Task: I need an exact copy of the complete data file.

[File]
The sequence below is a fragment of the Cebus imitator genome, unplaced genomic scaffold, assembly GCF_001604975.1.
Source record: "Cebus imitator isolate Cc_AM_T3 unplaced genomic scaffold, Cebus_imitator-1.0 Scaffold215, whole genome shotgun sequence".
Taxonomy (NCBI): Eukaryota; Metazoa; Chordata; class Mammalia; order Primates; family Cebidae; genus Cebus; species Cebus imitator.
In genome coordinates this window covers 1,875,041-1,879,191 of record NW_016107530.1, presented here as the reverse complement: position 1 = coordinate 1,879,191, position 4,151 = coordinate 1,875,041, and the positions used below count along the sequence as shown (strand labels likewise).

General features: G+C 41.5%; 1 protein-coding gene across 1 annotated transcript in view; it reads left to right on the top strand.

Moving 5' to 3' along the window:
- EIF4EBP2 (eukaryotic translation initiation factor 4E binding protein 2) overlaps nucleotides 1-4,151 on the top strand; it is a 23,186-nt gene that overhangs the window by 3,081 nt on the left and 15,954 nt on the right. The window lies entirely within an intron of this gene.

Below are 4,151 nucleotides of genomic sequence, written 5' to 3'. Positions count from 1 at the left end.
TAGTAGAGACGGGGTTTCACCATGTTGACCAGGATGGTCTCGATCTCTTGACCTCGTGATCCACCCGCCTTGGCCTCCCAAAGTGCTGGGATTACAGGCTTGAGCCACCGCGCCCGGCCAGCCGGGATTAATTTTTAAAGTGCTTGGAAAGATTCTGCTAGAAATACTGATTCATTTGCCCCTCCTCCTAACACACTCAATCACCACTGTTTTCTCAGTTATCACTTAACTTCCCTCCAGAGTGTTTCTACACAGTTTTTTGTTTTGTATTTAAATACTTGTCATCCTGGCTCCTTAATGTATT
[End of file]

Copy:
The sequence below is a fragment of the Cebus imitator genome, unplaced genomic scaffold, assembly GCF_001604975.1.
Source record: "Cebus imitator isolate Cc_AM_T3 unplaced genomic scaffold, Cebus_imitator-1.0 Scaffold215, whole genome shotgun sequence".
Taxonomy (NCBI): Eukaryota; Metazoa; Chordata; class Mammalia; order Primates; family Cebidae; genus Cebus; species Cebus imitator.
In genome coordinates this window covers 1,875,041-1,879,191 of record NW_016107530.1, presented here as the reverse complement: position 1 = coordinate 1,879,191, position 4,151 = coordinate 1,875,041, and the positions used below count along the sequence as shown (strand labels likewise).

General features: G+C 41.5%; 1 protein-coding gene across 1 annotated transcript in view; it reads left to right on the top strand.

Moving 5' to 3' along the window:
- EIF4EBP2 (eukaryotic translation initiation factor 4E binding protein 2) overlaps nucleotides 1-4,151 on the top strand; it is a 23,186-nt gene that overhangs the window by 3,081 nt on the left and 15,954 nt on the right. The window lies entirely within an intron of this gene.

Below are 4,151 nucleotides of genomic sequence, written 5' to 3'. Positions count from 1 at the left end.
TAGTAGAGACGGGGTTTCACCATGTTGACCAGGATGGTCTCGATCTCTTGACCTCGTGATCCACCCGCCTTGGCCTCCCAAAGTGCTGGGATTACAGGCTTGAGCCACCGCGCCCGGCCAGCCGGGATTAATTTTTAAAGTGCTTGGAAAGATTCTGCTAGAAATACTGATTCATTTGCCCCTCCTCCTAACACACTCAATCACCACTGTTTTCTCAGTTATCACTTAACTTCCCTCCAGAGTGTTTCTACACAGTTTTTTGTTTTGTATTTAAATACTTGTCATCCTGGCTCCTTAATGTATT